One woman wrote to tell me how much she enjoys looking at her wall hanging every day when she works at her computer. Another wrote to say how much she loved hers—and that it even inspired her to revisit her own interest in fiber art. She is now creating her own unique pieces, revitalized by our discussion on art and life and my passion for my work. She now appreciates my handwork even more, if that is possible, she wrote. (You can see this incredible letter from Kathleen Faraone here.) (N.B. I had forgotten all about this, until I found it just now–April 20, 2018! Kathleen, wherever you are now, from the bottom of my heart, thank you for your powerful words!)

And that is the magic of selling/exhibiting/publishing your work. Not just the excitement of being able to generate some cash flow, perhaps even a livable income (which is pretty darned exciting!) But seeing how what you create working from your heart, seeing it start its own journey of inspiring hope, creativity, and passion in others.

That is something I did not expect when I started my journey of making my art accessible to a larger audience. It is something I could not predict nor control. It’s just another affirmation that I am doing the right thing and on my true path.

So before you sell yourself—and your art—short (or decide not to sell at all), consider this: Selling your art can be a good thing. A  very good thing.

It is a process, and sometimes a long process. As the saying goes, “It took me twenty years to become an overnight success!” Most small business consultants say it takes at least five years for a business to get established. Most people only plan for a year or two at most. Many artists give up after one bad show or one dismal gallery experience.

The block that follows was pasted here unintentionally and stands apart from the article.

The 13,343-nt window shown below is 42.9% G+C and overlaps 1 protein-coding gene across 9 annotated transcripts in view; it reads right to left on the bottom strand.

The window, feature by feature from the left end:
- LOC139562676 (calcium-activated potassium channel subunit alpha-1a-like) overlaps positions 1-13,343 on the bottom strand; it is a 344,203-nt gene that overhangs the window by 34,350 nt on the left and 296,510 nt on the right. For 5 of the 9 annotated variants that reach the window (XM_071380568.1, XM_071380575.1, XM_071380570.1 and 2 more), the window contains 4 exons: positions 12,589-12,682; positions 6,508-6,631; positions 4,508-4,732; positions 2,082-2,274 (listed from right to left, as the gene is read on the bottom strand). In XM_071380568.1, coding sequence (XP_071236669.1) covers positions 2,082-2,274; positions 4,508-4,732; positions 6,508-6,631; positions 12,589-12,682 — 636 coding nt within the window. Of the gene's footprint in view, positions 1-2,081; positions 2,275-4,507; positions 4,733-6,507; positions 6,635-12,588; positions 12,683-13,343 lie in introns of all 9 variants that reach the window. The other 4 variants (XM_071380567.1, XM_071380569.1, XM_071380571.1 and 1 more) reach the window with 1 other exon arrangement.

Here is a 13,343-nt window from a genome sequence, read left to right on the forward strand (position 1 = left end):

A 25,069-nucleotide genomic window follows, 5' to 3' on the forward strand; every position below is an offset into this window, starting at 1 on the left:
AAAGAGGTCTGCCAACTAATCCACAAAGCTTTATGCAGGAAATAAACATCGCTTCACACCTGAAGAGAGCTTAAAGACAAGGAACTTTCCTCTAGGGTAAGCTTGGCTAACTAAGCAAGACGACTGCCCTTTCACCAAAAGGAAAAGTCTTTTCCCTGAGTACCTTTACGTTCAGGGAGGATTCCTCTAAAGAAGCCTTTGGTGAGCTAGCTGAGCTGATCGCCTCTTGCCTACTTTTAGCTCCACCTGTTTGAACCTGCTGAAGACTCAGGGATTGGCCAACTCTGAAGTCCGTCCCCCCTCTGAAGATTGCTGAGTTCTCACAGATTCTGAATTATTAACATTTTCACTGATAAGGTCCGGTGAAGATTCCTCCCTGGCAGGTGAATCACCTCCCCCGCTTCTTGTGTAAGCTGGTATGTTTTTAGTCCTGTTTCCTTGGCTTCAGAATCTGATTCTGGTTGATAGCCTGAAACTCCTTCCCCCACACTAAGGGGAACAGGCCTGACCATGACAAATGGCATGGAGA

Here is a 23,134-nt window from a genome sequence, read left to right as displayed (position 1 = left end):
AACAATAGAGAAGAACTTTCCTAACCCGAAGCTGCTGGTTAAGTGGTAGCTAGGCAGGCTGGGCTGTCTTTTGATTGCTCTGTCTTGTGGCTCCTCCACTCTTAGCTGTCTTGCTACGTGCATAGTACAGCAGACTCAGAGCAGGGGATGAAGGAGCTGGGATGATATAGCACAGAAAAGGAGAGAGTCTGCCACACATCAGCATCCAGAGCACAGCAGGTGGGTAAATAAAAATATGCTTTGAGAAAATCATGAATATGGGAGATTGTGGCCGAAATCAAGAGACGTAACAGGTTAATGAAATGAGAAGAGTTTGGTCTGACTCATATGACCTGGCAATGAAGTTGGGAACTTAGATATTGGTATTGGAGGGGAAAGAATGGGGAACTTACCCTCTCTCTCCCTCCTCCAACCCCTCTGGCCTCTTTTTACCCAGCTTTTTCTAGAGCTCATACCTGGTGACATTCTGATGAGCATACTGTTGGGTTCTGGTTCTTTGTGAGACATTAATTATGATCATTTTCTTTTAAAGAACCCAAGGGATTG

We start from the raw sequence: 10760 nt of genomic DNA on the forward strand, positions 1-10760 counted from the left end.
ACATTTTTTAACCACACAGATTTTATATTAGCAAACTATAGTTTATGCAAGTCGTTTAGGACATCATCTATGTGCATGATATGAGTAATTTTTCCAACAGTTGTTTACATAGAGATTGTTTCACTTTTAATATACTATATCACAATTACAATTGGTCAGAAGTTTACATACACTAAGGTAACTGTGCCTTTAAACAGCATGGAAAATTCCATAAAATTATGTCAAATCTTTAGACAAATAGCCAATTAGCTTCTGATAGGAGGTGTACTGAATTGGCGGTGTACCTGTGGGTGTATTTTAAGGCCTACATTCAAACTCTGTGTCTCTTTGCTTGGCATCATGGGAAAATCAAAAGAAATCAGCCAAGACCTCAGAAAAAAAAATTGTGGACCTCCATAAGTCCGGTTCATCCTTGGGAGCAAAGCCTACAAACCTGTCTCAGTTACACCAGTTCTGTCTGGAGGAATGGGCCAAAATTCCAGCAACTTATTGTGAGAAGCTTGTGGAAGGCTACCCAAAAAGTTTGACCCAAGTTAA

The secret to success with your art?

Stay with it.

Keep on making the work you are passionate about. Then look for its market.

Ask for help, but don’t assume what someone else says about your work is automatically true. Experiment. Adjust. Tweak. Sometimes small changes in format, size or presentation can make huge differences. But these need not be fundamental changes in what your art is. You should still be able to work with total commitment to your inner voice.

In fact, most of the time, when I see an artist or craftsperson who is not having much success, it’s because they’ve “dumbed down” their work, made it more cheaply, made it more mundane. They doubt their ability to astonish, so they set their sights lower. They end up aiming too low.

Make your best work. Make sure as many people as possible see it.

Then you will never have to worry about “selling out.”

Because your heart and soul are not for sale.

They can only be given, with love and joy.

A lot has changed in my art through the years…..

20180405_154013

…but a lot of things HAVEN’T changed!

THIN SECRET FOR SUCCESS No. 9: “Too. Many. Notes.”

My latest column at Fine Art Views, an online art marketing newsletter.

by Luann Udell

When you try to do everything, nothing gets done.

(5 min. read) (Quote from the movie AMADEUS)

Thin people limit their options.